The concept and potential benefits of Agile are understood by most game creators. What’s less well known is inter-organisational Agile, which is scaled beyond the development team level to include other departments, external contributors, and even publishers.
Already being adopted in other industries, inter-organisational Agile optimises the development process, reduces risk, and improves collaboration across the entire game value-stream. It supports the trend towards games production that is increasingly distributed, with code, QA, publishing, and other activities dispersed between different organisations.
Collaboration is something that game studios struggle with as the parties involved in a project grows, particularly since the secrecy around new projects makes transparency a challenge. To deal with this, they may add in more meetings, recruit coordinators, and other actions. All of which adds to the management layer. Bureaucracy increases, as do bottlenecks. This is when an inter-organisational Agile mindset is the common-sense approach.
Here’s an example: going back to the original Agile Manifesto and using its ‘working software over comprehensive documentation’ principle, Agile helps reduce the amount of documentation needed. Ideas and changes can be handled without classic game design documentation, so documentation becomes less important, while still having the transparency required in order to reduce risk.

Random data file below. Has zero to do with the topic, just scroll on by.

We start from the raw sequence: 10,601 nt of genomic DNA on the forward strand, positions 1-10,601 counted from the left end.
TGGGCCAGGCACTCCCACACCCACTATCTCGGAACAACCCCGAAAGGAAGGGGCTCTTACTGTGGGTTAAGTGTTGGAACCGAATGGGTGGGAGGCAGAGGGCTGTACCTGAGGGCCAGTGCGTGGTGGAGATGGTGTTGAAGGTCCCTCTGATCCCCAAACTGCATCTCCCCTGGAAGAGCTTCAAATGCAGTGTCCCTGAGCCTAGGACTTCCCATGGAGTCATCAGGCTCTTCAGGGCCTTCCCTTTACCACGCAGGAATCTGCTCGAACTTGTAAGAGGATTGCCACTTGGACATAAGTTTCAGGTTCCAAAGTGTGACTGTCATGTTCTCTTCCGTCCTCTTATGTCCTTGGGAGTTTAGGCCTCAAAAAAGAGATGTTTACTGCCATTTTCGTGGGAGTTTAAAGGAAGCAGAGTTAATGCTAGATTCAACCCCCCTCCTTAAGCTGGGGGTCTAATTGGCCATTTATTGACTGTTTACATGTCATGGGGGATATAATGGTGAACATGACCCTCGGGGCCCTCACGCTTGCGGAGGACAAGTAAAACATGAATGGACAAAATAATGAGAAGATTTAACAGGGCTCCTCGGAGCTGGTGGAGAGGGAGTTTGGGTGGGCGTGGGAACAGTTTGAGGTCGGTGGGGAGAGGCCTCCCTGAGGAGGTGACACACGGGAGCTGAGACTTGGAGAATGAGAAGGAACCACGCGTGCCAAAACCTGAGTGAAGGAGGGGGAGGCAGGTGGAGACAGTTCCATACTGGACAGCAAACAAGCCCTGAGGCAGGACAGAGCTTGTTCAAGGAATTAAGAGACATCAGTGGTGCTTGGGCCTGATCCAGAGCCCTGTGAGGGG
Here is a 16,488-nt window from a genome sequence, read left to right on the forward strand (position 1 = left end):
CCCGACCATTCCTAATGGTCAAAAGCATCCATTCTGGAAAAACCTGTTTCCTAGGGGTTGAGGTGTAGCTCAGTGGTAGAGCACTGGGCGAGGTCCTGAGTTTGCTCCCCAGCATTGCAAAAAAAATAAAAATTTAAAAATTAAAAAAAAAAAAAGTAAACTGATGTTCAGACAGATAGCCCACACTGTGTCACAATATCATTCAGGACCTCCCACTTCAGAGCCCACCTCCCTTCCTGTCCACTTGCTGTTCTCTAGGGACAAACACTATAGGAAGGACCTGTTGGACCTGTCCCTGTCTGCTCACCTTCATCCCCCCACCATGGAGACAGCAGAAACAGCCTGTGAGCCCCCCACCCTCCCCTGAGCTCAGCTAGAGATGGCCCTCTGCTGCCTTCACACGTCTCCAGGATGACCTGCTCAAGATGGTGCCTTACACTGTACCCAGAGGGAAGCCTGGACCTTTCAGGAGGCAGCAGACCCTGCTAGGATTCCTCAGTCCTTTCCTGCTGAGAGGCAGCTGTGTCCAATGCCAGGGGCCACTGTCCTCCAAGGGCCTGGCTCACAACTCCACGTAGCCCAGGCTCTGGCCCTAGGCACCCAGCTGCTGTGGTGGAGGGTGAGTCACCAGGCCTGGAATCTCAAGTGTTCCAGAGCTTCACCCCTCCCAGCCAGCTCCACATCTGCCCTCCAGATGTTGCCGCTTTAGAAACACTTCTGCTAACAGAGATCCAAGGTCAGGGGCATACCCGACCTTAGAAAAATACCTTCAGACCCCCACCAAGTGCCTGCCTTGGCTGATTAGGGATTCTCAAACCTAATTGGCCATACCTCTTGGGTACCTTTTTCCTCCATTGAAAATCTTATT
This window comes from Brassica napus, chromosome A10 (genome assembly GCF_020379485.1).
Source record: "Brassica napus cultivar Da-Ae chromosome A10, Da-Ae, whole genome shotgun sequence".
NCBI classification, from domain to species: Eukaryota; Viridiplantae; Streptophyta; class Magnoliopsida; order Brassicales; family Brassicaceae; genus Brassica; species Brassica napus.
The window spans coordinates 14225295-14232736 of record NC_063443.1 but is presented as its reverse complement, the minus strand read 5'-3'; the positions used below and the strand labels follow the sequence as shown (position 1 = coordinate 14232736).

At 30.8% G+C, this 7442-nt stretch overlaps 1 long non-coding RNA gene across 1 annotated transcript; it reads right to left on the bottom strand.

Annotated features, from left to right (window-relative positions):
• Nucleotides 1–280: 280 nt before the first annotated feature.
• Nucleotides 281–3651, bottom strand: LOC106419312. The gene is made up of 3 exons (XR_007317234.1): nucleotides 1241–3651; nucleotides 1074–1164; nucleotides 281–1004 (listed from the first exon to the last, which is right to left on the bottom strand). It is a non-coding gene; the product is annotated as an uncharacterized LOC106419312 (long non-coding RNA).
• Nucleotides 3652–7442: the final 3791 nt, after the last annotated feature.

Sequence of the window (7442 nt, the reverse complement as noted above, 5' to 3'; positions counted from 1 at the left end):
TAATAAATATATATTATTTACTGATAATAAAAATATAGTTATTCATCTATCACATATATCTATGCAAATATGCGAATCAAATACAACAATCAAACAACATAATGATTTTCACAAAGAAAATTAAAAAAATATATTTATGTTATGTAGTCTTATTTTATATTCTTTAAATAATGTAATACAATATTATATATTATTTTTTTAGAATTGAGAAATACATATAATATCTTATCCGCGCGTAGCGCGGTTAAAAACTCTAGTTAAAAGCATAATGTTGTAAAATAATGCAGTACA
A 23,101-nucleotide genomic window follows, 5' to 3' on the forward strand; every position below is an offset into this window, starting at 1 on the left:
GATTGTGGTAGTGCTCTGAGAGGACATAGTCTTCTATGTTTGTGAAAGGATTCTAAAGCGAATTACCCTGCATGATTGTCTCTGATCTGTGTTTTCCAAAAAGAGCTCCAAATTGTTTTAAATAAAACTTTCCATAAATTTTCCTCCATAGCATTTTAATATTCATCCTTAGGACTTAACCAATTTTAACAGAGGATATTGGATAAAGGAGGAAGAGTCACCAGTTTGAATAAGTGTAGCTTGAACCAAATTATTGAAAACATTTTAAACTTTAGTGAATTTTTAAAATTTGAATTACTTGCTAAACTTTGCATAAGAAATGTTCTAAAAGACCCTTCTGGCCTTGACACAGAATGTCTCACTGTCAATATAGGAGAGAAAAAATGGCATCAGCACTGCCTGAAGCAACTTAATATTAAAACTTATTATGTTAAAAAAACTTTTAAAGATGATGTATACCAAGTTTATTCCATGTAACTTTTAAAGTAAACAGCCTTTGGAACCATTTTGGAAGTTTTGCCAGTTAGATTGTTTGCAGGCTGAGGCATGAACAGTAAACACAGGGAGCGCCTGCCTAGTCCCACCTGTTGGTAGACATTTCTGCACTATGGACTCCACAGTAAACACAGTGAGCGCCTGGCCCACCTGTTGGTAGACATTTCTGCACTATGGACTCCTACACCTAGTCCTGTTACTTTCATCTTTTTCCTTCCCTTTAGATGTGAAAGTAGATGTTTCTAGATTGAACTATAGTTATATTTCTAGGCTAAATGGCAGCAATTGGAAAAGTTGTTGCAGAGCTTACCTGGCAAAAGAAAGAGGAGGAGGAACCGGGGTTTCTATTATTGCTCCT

The successful implementation of inter-organisational Agile depends on a few factors. The most important of these factors is cultural: everyone on the team has to be on board and adopt an Agile mindset, particularly executives. Understanding that Agile is an evolution, and not a one-time activity, is vital. Frequently reviewing and improving the way of working is a necessity to find global optimisations across the organisations involved in a project.
There are a variety of different Agile frameworks to choose from, including ones designed for large-scale deployment. Large Scale Scrum helps align sprints across all organizations, but large-scale Kanban alternatives probably make more sense to understand the flow of information.
This is because many games today are not something that are just built and shipped, but instead, will involve continuous or regular updates over time. Having said that, successful inter-organisational Agile is less about what flavour of the methodology to adopt, and more about taking the elements that best suit a decentralised decision-making structure, while maintaining alignment to the common Northern Star of the project.
Other markets talk about Industry 4.0 and optimising operational efficiency. While game development is an inherently creative process and not a production line in a factory, it is also becoming more complex. It could even be called Game Development 4.0. While not yet widespread, inter-organisational Agile could be hugely beneficial for many modern game devevelopers to compete as a network, rather than individual studios.
An Agile specialist, Johan Karlsson is a Senior Consultant for Perforce Software.